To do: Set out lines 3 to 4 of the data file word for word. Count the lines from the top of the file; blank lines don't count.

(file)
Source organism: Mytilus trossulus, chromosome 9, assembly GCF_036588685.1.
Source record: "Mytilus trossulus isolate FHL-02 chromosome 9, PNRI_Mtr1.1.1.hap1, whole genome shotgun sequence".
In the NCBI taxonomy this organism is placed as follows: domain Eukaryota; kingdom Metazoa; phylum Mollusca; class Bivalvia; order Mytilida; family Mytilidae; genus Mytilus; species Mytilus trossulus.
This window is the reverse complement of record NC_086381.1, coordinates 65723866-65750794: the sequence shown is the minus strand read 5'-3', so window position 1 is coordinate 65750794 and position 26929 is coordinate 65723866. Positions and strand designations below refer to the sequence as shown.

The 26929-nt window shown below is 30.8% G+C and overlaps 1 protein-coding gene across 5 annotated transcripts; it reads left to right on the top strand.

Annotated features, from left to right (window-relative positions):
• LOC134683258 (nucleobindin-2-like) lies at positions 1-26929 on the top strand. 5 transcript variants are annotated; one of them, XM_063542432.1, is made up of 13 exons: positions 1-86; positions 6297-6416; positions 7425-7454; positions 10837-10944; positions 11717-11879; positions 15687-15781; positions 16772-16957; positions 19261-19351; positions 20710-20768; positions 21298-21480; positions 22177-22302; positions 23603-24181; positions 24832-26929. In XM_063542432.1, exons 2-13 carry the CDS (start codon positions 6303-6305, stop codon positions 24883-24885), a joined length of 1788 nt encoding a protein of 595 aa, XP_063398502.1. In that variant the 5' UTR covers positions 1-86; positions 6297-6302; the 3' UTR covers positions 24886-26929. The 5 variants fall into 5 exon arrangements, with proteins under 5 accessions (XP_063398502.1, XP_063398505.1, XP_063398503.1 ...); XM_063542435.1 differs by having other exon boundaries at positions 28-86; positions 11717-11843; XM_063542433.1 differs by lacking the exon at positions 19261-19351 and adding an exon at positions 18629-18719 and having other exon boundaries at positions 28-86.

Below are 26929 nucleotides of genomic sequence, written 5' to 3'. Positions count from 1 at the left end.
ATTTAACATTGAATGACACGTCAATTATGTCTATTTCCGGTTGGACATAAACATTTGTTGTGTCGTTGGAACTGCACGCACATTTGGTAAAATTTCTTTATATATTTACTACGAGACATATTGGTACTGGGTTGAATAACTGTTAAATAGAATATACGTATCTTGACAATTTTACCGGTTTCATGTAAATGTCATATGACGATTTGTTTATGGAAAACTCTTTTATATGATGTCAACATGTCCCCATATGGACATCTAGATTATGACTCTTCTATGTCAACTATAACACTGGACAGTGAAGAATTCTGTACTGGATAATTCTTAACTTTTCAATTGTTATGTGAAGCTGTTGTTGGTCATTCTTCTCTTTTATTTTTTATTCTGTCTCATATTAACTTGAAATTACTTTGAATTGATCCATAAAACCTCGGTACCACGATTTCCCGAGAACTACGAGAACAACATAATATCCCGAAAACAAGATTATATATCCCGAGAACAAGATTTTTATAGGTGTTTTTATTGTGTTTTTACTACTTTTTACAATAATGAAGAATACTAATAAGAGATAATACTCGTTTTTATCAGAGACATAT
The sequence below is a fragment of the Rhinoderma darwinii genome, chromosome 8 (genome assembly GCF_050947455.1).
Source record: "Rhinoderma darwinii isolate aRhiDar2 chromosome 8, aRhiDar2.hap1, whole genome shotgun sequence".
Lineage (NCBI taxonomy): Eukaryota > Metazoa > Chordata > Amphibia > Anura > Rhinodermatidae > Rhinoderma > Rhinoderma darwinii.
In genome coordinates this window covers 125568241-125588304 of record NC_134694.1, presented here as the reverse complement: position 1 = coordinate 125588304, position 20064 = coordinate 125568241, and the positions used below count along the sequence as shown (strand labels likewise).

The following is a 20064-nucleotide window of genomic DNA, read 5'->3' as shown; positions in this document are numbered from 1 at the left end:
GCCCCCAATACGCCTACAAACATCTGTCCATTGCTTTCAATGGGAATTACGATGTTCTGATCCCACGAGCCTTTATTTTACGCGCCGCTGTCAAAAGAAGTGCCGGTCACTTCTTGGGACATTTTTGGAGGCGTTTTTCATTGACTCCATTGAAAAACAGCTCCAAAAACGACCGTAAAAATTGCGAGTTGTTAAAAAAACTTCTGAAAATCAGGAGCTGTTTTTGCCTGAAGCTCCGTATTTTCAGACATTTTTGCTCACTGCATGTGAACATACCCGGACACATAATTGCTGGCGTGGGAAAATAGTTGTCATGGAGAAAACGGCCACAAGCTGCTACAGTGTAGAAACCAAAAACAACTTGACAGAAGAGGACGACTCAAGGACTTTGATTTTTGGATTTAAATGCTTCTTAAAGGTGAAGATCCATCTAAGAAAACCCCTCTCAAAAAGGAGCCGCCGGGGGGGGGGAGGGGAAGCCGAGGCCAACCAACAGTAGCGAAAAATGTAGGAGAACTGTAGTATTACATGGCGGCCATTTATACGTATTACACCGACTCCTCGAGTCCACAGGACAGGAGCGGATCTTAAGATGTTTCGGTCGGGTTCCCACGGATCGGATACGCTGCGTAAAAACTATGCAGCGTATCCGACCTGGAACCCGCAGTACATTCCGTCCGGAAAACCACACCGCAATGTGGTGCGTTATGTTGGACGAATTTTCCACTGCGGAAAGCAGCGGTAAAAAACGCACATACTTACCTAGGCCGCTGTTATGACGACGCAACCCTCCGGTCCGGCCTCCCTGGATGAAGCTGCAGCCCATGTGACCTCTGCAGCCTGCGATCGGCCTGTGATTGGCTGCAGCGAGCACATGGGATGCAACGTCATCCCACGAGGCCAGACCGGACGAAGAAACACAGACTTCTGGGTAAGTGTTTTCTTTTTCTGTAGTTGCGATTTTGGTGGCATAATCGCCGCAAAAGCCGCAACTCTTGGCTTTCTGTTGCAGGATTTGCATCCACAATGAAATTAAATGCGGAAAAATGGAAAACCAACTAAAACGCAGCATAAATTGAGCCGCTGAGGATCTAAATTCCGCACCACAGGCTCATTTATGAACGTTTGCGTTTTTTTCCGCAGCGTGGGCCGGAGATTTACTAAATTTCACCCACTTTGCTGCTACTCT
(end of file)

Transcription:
In the NCBI taxonomy this organism is placed as follows: domain Eukaryota; kingdom Metazoa; phylum Mollusca; class Bivalvia; order Mytilida; family Mytilidae; genus Mytilus; species Mytilus trossulus.
This window is the reverse complement of record NC_086381.1, coordinates 65723866-65750794: the sequence shown is the minus strand read 5'-3', so window position 1 is coordinate 65750794 and position 26929 is coordinate 65723866. Positions and strand designations below refer to the sequence as shown.